Art Exhibitions to Look Forward to in 2025: A Journey Through Creativity and Culture

From the works of renowned artists to the exploration of architectural marvels, the art world in 2025 promises to captivate and inspire.

As we step into the year 2025, the art world is brimming with anticipation for a plethora of exhibitions that will showcase the diversity and creativity of artists from around the globe. From the immersive installations of Barbara Kruger to the thought-provoking works of Yoko Ono, these exhibitions will offer a glimpse into the minds of some of the most influential artists of our time. In addition, architectural wonders such as the Grand Egyptian Museum and the life and work of IM Pei will provide a unique perspective on the intersection of art and design. Join us as we embark on a journey through the art exhibitions that will shape the cultural landscape of 2025.

Zineb Sedira: Dreams Have No Titles

Zineb Sedira, a London-based Franco-Algerian artist and filmmaker, takes center stage at the Whitechapel Gallery in London. Her work, which was a hit at the French Pavilion at the Venice Biennale, transforms the gallery into a series of movie sets. Through a film in which she narrates scenes from her life and re-enacts beloved movies, Sedira blurs the lines between reality and imagination, offering a unique and captivating experience.

Barbara Kruger: Thinking of You . I Mean Me . I Mean You

Barbara Kruger, known for her powerful and concise phrases, brings her thought-provoking art to the Serpentine South in London. With her signature style of stark white text over a red background, Kruger explores themes of consumerism, identity, and power. Her work, which spans various mediums including LED signage and immersive installations, continues to be as relevant and impactful as ever.

Beyond Form: Lines of Abstraction, 1950-1970

Turner Contemporary in Margate presents an exhibition that celebrates the work of 50 female artists from across the globe. Eva Hesse, Agnes Martin, Louise Bourgeois, Lygia Clark, and Hannah Wilke are among the artists featured in this lineup. The exhibition explores the diverse and political nature of abstraction, showcasing how it can be a medium for personal expression and social commentary.

Frank Auerbach

The Courtauld Gallery in London offers a glimpse into the early portraits of Frank Auerbach, a prolific artist who continues to create in his 90s. Auerbach’s charcoal drawings from the 1950s capture the depth and meaning of the human head, set against the backdrop of a post-war London. Each shadow and line in his work reflects a profound truth and a dedication to his craft.

Yoko Ono

Tate Modern in London hosts a retrospective of Yoko Ono, an artist who has often been overshadowed by her fame in pop culture. Ono’s pioneering work in performance art, particularly her feminist-focused actions in the 1960s, challenged societal norms and pushed the boundaries of art. This exhibition aims to reaffirm her significant place in modern art history.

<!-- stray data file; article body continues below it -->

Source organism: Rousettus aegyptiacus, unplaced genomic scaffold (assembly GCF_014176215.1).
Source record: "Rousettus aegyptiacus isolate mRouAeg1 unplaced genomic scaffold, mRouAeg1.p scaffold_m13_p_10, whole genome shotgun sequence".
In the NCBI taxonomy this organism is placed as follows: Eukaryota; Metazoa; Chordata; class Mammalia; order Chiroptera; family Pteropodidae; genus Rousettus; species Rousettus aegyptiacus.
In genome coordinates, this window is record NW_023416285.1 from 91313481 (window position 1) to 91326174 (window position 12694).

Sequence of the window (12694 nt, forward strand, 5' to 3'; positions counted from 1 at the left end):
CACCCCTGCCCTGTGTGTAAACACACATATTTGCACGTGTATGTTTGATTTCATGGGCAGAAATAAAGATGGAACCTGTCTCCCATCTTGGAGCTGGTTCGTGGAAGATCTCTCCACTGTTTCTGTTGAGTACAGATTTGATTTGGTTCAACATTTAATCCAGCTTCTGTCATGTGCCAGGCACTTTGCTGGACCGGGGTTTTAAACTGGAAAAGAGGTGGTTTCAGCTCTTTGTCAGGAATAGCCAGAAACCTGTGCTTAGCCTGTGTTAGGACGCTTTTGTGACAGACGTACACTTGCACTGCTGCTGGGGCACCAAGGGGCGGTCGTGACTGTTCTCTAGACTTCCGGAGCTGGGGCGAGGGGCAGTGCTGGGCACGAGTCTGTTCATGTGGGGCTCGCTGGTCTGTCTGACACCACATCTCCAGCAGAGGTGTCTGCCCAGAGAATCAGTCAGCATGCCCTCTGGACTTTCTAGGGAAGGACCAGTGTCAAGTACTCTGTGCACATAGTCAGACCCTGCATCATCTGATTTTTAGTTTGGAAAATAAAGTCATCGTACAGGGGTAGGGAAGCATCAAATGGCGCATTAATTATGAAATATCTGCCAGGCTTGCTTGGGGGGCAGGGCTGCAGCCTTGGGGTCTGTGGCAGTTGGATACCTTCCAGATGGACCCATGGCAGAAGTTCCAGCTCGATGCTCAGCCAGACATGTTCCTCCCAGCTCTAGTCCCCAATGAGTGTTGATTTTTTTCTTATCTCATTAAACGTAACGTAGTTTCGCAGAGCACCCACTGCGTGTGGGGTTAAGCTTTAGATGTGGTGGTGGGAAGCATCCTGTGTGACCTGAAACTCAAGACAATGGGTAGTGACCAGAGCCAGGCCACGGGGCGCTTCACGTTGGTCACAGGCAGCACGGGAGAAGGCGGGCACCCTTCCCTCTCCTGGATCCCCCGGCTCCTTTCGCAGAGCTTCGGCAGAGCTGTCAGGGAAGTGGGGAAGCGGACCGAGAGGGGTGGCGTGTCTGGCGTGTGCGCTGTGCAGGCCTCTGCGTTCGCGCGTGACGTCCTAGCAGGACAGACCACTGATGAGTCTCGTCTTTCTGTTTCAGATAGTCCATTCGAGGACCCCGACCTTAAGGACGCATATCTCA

Sargent and Fashion

Tate Britain presents an exhibition that explores the work of John Singer Sargent, a master of capturing modern life in Britain and Paris. Known for his sensuous yet realistic portrayals of men and women, Sargent’s art offers a glimpse into the fashion and social dynamics of the late Victorian era to the 1920s. The exhibition also features his iconic portrait, Madame X, from the Metropolitan Museum of Art in New York.

The Time Is Always Now

The National Portrait Gallery in London showcases the work of 22 leading black artists from the UK and the US. This exhibition delves into the complexities of portraiture, exploring themes of identity, representation, and the invisibility of the black body in traditional art spaces. Through a range of mediums and styles, these artists offer a critical and celebratory perspective on black culture and history.

William Blake’s Universe

The Fitzwilliam Museum in Cambridge presents an exhibition that delves into the mythical and visionary world of William Blake. Known for his haunting and lyrical art, Blake’s work becomes fully understood when one delves into the mythology it illustrates. This exhibition acts as a guide through his prophecies and rants, offering a deeper understanding of his art and its reflection of the Romantic age.

The Last Caravaggio

The National Gallery in London showcases Caravaggio’s masterpiece, The Martyrdom of Saint Ursula, in an enthralling and unforgettable exhibition. This painting, set in the darkest of shadows, depicts a young woman accepting her fate in a spiritual victory. Caravaggio’s profound understanding of life and impending death is palpable in this sublime artwork.


Tate Modern in London presents an exhibition that explores the radical and experimental art movement of The Blue Rider. Led by artists Gabriele Münter and Wassily Kandinsky, this group sought to evoke emotion through color, paving the way for abstract art. The exhibition showcases their vibrant and evocative landscapes, which were inspired by the German Alps.


The art exhibitions of 2025 promise to be a diverse and captivating journey through creativity and culture. From the immersive installations of Barbara Kruger to the thought-provoking works of Yoko Ono, these exhibitions offer a unique perspective on the world we live in. In addition, the exploration of architectural wonders such as the Grand Egyptian Museum and the life and work of IM Pei highlight the intersection of art and design. As we step into the future, these exhibitions remind us of the power of art to inspire, challenge, and shape our understanding of the world.

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